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Characterization the role RNA interaction in TDP-43 protein dynamic in neurons

  • Full or part time
  • Application Deadline
    Sunday, January 05, 2020
  • Competition Funded PhD Project (European/UK Students Only)
    Competition Funded PhD Project (European/UK Students Only)

Project Description

RNA-binding proteins (RBPs) play an important role in the neuronal system.
Dysregulation of RBPs caused by cellular stress or disrupted protein
homeostasis leads to protein aggregation with consequent damage to
neurons. One of such RBP, TDP-43, has a high propensity to form
aggregates observed in neurons of ageing and neurodegenerative
conditions. Under basal conditions, TDP-43 shuttles between the nucleus
and cytoplasm, transporting target RNA molecules to neuronal extensions
for further processing or local translation. When cells are stressed, TDP-43
brings its target RNAs into an organelle called a stress granule where they
are protected from degradation during stress. We have recently reported a
novel mutation in TDP-43 which abolishes RNA interaction and enhances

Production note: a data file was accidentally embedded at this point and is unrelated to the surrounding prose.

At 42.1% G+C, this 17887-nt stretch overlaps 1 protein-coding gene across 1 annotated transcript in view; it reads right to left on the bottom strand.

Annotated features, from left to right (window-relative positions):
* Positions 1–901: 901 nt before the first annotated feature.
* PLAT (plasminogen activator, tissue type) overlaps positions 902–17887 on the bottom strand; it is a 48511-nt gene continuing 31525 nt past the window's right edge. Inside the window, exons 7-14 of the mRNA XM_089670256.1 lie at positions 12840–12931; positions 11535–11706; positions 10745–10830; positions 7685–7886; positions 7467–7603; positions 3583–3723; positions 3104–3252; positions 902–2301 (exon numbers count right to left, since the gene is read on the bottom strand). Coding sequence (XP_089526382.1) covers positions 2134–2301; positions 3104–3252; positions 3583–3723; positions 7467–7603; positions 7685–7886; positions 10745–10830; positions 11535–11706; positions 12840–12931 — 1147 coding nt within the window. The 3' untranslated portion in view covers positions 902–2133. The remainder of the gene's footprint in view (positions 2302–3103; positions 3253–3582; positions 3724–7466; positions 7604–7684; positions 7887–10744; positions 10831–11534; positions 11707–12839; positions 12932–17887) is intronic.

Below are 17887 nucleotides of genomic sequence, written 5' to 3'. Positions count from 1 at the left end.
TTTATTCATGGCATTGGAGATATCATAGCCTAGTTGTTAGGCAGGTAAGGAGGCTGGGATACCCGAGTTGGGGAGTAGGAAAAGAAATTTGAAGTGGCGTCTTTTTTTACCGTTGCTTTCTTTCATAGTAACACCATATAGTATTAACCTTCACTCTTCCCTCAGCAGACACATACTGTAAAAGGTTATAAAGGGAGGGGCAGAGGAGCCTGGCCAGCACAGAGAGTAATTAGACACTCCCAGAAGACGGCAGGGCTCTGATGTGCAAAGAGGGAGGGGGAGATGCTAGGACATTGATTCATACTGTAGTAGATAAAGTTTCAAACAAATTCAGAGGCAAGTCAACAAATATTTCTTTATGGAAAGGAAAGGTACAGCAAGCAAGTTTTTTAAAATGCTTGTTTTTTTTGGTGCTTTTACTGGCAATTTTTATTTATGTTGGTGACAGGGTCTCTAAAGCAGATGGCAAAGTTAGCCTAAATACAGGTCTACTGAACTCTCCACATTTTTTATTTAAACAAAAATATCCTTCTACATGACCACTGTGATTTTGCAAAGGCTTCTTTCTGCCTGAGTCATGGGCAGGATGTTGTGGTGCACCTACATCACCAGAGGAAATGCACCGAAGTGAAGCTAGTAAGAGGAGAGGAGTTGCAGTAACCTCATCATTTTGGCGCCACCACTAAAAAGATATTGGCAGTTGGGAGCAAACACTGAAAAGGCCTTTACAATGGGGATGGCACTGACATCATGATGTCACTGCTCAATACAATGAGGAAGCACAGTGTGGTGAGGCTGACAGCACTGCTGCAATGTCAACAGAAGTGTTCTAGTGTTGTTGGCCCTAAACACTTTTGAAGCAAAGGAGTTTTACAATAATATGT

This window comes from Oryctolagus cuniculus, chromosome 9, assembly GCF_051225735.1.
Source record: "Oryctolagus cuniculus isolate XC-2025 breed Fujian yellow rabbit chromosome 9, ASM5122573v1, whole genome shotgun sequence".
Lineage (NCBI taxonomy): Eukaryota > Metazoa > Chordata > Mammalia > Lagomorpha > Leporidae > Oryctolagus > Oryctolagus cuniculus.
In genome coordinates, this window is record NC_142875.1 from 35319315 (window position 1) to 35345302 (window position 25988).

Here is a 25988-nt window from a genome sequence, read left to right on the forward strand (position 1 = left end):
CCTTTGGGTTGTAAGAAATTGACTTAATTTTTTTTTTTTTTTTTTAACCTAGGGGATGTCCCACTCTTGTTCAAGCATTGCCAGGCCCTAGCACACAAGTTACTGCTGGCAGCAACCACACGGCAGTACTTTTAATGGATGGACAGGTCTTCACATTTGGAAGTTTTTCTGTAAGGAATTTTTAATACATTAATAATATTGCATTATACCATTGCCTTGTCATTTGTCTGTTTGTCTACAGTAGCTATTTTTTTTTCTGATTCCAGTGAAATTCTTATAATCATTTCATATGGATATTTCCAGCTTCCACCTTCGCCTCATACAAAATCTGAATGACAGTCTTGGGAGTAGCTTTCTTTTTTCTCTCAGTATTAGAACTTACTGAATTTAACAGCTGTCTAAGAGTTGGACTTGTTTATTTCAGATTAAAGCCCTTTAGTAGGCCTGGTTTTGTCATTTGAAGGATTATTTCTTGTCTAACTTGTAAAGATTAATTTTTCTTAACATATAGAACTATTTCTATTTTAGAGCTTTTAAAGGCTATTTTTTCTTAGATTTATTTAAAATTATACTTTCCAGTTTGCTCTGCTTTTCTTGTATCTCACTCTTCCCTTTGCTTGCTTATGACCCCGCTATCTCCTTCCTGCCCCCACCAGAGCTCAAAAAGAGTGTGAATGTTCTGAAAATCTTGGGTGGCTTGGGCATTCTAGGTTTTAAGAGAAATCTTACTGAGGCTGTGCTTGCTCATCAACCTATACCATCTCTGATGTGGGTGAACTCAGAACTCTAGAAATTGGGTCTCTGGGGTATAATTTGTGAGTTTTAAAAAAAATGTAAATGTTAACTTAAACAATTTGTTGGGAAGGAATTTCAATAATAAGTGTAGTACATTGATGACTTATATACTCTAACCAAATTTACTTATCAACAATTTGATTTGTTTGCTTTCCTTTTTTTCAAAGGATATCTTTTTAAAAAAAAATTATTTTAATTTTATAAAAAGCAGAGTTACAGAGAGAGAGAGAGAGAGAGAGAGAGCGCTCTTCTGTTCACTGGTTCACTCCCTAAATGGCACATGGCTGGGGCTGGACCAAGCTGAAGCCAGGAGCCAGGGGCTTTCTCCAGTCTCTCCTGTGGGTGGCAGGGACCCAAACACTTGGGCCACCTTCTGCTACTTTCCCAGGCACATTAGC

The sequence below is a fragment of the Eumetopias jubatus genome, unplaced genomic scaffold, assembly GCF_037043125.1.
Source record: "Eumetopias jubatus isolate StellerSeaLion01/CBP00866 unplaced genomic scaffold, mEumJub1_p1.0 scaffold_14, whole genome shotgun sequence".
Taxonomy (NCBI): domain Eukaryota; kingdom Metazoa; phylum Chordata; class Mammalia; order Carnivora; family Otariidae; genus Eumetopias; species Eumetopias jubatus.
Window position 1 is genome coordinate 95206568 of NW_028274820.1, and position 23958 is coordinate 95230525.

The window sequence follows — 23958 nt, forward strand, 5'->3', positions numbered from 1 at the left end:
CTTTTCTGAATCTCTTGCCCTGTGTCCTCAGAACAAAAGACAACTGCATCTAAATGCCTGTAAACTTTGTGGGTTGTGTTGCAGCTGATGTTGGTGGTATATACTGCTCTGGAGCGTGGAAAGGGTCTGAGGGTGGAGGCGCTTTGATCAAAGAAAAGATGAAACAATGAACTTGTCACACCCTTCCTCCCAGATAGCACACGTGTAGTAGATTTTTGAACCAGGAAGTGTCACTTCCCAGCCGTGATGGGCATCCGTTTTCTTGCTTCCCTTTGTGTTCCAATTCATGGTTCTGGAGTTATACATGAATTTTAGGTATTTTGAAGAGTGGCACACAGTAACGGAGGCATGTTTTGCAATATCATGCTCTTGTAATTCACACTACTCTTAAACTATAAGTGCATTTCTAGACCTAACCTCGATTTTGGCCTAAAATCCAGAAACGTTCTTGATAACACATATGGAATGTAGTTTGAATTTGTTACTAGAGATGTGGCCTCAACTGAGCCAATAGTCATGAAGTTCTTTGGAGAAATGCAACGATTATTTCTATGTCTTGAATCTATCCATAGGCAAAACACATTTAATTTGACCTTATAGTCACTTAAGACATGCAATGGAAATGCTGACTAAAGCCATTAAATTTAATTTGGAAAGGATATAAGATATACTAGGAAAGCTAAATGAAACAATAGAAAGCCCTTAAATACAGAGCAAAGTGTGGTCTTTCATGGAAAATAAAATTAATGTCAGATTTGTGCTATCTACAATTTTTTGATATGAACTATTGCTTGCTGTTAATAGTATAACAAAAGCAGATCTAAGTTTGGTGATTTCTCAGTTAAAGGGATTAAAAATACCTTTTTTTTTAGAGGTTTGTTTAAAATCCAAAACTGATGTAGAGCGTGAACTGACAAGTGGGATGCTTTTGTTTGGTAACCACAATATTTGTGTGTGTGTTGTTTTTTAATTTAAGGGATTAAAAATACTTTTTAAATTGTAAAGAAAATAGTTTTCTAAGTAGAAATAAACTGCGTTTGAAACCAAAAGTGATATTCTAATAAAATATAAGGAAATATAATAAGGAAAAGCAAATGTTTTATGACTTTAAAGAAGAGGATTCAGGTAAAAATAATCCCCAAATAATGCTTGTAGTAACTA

TDP-43 protein aggregation. This result and a few other recent studies
indicate that the interaction with RNA plays an important role in keeping
TDP-43 protein soluble, but the mechanism of which is still yet clarified. To
follow up the characterization of the RNA-binding deficient TDP, this project
will address the following key questions:
- Is RNA-binding deficiency affecting other TDP-43 protein characteristics
such as stability and trafficking?
- Can RNA-binding deficient TDP-43 aggregates be refolded by traditional
chaperone pathway?
- What are cellular consequences caused by the loss of RNA-binding of

This project will examine the properties of TDP-43 across a range of
biological levels, from in vitro protein analysis to cellular models, using
biochemical and biophysical analyses to characterize protein solubility, self-
association and structural changes under different conditions and advance
imaging to track protein movement.

Funding Notes

This studentship is fully funded for four years and covers: (i) a tax-free annual stipend at the standard Research Council rate (£15,009 estimated for 2020 entry), (ii) research costs, and (iii) tuition fees at the UK/EU rate.


Entry requirements: Students with, or expecting to gain, at least an upper second class honours degree, or equivalent, are invited to apply. The interdisciplinary nature of this research project means that we welcome applications from students with backgrounds in any biological, chemical, and/or physical science, or students with mathematical backgrounds who are interested in using their skills in addressing biological questions.

How good is research at University of York in Biological Sciences?

FTE Category A staff submitted: 44.37

Research output data provided by the Research Excellence Framework (REF)

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